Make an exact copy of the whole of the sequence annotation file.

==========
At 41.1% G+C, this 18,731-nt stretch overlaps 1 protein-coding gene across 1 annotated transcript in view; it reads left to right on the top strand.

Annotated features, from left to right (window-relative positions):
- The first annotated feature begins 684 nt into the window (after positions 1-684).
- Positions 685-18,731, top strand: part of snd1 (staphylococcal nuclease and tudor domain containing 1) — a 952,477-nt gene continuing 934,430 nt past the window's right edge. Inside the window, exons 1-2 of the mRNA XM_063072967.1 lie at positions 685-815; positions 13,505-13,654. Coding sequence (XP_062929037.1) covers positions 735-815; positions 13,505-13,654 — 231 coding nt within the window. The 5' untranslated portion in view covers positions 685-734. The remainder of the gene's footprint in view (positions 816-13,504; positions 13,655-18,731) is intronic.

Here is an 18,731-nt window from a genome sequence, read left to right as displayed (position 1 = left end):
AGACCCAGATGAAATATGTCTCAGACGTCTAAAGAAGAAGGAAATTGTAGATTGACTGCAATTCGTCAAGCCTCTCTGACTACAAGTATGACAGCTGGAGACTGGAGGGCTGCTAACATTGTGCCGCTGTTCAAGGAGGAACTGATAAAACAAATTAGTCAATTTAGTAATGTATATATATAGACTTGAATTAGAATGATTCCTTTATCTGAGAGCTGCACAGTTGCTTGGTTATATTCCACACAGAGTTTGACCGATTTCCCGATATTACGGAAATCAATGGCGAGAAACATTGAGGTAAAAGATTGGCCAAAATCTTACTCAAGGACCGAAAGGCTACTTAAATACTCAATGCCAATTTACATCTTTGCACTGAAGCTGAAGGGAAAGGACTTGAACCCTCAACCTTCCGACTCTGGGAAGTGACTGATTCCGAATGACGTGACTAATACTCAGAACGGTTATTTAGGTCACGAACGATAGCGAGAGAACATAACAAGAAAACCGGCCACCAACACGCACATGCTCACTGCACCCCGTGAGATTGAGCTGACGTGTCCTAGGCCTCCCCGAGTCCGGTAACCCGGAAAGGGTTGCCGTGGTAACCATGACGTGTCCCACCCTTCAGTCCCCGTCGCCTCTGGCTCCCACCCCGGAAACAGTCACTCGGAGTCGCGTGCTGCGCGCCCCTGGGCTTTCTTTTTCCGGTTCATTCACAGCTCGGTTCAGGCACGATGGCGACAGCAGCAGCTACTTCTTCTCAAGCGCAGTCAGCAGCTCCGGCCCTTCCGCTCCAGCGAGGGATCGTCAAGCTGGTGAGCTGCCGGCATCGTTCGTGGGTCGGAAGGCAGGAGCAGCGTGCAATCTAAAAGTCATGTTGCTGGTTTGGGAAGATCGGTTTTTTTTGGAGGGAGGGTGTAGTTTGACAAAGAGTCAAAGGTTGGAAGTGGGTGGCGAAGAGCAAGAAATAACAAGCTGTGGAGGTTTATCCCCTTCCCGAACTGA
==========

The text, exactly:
At 41.1% G+C, this 18,731-nt stretch overlaps 1 protein-coding gene across 1 annotated transcript in view; it reads left to right on the top strand.

Annotated features, from left to right (window-relative positions):
- The first annotated feature begins 684 nt into the window (after positions 1-684).
- Positions 685-18,731, top strand: part of snd1 (staphylococcal nuclease and tudor domain containing 1) — a 952,477-nt gene continuing 934,430 nt past the window's right edge. Inside the window, exons 1-2 of the mRNA XM_063072967.1 lie at positions 685-815; positions 13,505-13,654. Coding sequence (XP_062929037.1) covers positions 735-815; positions 13,505-13,654 — 231 coding nt within the window. The 5' untranslated portion in view covers positions 685-734. The remainder of the gene's footprint in view (positions 816-13,504; positions 13,655-18,731) is intronic.

Here is an 18,731-nt window from a genome sequence, read left to right as displayed (position 1 = left end):
AGACCCAGATGAAATATGTCTCAGACGTCTAAAGAAGAAGGAAATTGTAGATTGACTGCAATTCGTCAAGCCTCTCTGACTACAAGTATGACAGCTGGAGACTGGAGGGCTGCTAACATTGTGCCGCTGTTCAAGGAGGAACTGATAAAACAAATTAGTCAATTTAGTAATGTATATATATAGACTTGAATTAGAATGATTCCTTTATCTGAGAGCTGCACAGTTGCTTGGTTATATTCCACACAGAGTTTGACCGATTTCCCGATATTACGGAAATCAATGGCGAGAAACATTGAGGTAAAAGATTGGCCAAAATCTTACTCAAGGACCGAAAGGCTACTTAAATACTCAATGCCAATTTACATCTTTGCACTGAAGCTGAAGGGAAAGGACTTGAACCCTCAACCTTCCGACTCTGGGAAGTGACTGATTCCGAATGACGTGACTAATACTCAGAACGGTTATTTAGGTCACGAACGATAGCGAGAGAACATAACAAGAAAACCGGCCACCAACACGCACATGCTCACTGCACCCCGTGAGATTGAGCTGACGTGTCCTAGGCCTCCCCGAGTCCGGTAACCCGGAAAGGGTTGCCGTGGTAACCATGACGTGTCCCACCCTTCAGTCCCCGTCGCCTCTGGCTCCCACCCCGGAAACAGTCACTCGGAGTCGCGTGCTGCGCGCCCCTGGGCTTTCTTTTTCCGGTTCATTCACAGCTCGGTTCAGGCACGATGGCGACAGCAGCAGCTACTTCTTCTCAAGCGCAGTCAGCAGCTCCGGCCCTTCCGCTCCAGCGAGGGATCGTCAAGCTGGTGAGCTGCCGGCATCGTTCGTGGGTCGGAAGGCAGGAGCAGCGTGCAATCTAAAAGTCATGTTGCTGGTTTGGGAAGATCGGTTTTTTTTGGAGGGAGGGTGTAGTTTGACAAAGAGTCAAAGGTTGGAAGTGGGTGGCGAAGAGCAAGAAATAACAAGCTGTGGAGGTTTATCCCCTTCCCGAACTGA